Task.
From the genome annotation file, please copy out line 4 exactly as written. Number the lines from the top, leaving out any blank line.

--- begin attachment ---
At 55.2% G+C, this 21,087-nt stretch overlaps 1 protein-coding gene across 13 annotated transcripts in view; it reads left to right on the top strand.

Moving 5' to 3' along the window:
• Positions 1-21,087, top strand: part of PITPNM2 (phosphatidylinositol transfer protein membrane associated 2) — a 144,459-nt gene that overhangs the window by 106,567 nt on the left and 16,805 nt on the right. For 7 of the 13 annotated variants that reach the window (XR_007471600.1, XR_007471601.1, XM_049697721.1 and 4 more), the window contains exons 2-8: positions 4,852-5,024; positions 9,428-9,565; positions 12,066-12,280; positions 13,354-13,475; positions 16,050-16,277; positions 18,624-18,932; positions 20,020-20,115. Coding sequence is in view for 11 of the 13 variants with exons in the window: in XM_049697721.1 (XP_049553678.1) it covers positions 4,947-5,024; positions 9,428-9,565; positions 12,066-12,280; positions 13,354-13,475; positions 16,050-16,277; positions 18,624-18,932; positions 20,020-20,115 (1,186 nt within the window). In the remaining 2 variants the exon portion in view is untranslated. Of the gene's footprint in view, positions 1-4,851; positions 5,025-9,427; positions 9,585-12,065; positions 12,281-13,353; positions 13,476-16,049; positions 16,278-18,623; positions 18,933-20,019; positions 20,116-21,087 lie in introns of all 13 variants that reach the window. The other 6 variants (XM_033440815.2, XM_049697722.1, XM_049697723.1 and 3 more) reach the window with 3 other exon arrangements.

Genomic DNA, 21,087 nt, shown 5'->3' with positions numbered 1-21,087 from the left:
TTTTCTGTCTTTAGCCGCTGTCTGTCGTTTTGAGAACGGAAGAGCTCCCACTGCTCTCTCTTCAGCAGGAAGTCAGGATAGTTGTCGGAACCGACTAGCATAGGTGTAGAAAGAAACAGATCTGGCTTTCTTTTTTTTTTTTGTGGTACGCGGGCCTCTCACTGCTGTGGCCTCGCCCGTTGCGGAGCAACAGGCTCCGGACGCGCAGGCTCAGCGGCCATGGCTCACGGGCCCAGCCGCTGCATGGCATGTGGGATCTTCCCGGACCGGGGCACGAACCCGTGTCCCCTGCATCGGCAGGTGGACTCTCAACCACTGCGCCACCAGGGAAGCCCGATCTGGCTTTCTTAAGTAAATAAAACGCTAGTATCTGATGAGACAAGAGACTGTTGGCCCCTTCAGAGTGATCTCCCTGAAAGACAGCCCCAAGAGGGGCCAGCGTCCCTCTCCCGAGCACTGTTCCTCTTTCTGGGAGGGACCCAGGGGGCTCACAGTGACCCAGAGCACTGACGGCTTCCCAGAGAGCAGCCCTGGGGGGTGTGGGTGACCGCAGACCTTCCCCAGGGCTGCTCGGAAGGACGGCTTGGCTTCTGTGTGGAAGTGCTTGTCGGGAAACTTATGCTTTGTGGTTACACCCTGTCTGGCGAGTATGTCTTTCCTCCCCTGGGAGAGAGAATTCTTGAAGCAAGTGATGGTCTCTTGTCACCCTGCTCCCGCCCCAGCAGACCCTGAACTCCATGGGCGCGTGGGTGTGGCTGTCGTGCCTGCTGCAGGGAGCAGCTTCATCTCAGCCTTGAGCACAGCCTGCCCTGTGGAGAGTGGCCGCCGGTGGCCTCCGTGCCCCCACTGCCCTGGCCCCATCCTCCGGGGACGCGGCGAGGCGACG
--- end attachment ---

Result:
Genomic DNA, 21,087 nt, shown 5'->3' with positions numbered 1-21,087 from the left: